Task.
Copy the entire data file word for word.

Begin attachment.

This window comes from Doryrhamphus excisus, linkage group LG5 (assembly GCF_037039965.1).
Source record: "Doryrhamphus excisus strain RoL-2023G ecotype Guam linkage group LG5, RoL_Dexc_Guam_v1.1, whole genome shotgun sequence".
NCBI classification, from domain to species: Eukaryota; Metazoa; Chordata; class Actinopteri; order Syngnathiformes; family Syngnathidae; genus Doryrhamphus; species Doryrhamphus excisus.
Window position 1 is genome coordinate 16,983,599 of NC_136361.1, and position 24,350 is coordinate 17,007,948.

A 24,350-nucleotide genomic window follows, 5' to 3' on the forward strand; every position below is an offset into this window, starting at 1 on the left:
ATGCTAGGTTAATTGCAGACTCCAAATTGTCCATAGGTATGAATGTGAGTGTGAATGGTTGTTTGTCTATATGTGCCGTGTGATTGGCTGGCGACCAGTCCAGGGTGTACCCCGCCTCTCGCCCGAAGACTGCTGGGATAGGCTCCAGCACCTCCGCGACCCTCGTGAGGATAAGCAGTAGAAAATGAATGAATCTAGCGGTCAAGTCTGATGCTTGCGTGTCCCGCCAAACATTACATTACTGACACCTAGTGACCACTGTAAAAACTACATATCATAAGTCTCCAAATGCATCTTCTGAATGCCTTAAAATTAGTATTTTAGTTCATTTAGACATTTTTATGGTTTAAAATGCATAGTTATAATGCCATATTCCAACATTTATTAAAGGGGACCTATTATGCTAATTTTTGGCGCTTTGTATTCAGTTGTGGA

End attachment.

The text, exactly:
This window comes from Doryrhamphus excisus, linkage group LG5 (assembly GCF_037039965.1).
Source record: "Doryrhamphus excisus strain RoL-2023G ecotype Guam linkage group LG5, RoL_Dexc_Guam_v1.1, whole genome shotgun sequence".
NCBI classification, from domain to species: Eukaryota; Metazoa; Chordata; class Actinopteri; order Syngnathiformes; family Syngnathidae; genus Doryrhamphus; species Doryrhamphus excisus.
Window position 1 is genome coordinate 16,983,599 of NC_136361.1, and position 24,350 is coordinate 17,007,948.

A 24,350-nucleotide genomic window follows, 5' to 3' on the forward strand; every position below is an offset into this window, starting at 1 on the left:
ATGCTAGGTTAATTGCAGACTCCAAATTGTCCATAGGTATGAATGTGAGTGTGAATGGTTGTTTGTCTATATGTGCCGTGTGATTGGCTGGCGACCAGTCCAGGGTGTACCCCGCCTCTCGCCCGAAGACTGCTGGGATAGGCTCCAGCACCTCCGCGACCCTCGTGAGGATAAGCAGTAGAAAATGAATGAATCTAGCGGTCAAGTCTGATGCTTGCGTGTCCCGCCAAACATTACATTACTGACACCTAGTGACCACTGTAAAAACTACATATCATAAGTCTCCAAATGCATCTTCTGAATGCCTTAAAATTAGTATTTTAGTTCATTTAGACATTTTTATGGTTTAAAATGCATAGTTATAATGCCATATTCCAACATTTATTAAAGGGGACCTATTATGCTAATTTTTGGCGCTTTGTATTCAGTTGTGGA